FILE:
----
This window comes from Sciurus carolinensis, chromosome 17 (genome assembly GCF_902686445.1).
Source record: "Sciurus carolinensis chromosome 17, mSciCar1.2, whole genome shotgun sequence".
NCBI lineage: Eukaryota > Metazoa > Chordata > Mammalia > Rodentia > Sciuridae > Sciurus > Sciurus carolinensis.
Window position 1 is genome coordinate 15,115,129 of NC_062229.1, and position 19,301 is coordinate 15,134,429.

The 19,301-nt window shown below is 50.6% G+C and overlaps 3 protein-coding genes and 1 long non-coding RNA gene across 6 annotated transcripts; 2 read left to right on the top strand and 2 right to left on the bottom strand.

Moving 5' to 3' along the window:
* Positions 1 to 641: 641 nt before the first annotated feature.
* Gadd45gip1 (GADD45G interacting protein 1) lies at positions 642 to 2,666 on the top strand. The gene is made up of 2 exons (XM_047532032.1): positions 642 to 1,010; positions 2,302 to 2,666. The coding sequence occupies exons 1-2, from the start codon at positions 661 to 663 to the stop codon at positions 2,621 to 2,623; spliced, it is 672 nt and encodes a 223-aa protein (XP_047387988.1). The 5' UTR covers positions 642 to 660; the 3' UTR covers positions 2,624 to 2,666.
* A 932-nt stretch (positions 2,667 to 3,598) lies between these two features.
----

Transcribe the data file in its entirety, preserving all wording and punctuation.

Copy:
This window comes from Sciurus carolinensis, chromosome 17 (genome assembly GCF_902686445.1).
Source record: "Sciurus carolinensis chromosome 17, mSciCar1.2, whole genome shotgun sequence".
NCBI lineage: Eukaryota > Metazoa > Chordata > Mammalia > Rodentia > Sciuridae > Sciurus > Sciurus carolinensis.
Window position 1 is genome coordinate 15,115,129 of NC_062229.1, and position 19,301 is coordinate 15,134,429.

The 19,301-nt window shown below is 50.6% G+C and overlaps 3 protein-coding genes and 1 long non-coding RNA gene across 6 annotated transcripts; 2 read left to right on the top strand and 2 right to left on the bottom strand.

Moving 5' to 3' along the window:
* Positions 1 to 641: 641 nt before the first annotated feature.
* Gadd45gip1 (GADD45G interacting protein 1) lies at positions 642 to 2,666 on the top strand. The gene is made up of 2 exons (XM_047532032.1): positions 642 to 1,010; positions 2,302 to 2,666. The coding sequence occupies exons 1-2, from the start codon at positions 661 to 663 to the stop codon at positions 2,621 to 2,623; spliced, it is 672 nt and encodes a 223-aa protein (XP_047387988.1). The 5' UTR covers positions 642 to 660; the 3' UTR covers positions 2,624 to 2,666.
* A 932-nt stretch (positions 2,667 to 3,598) lies between these two features.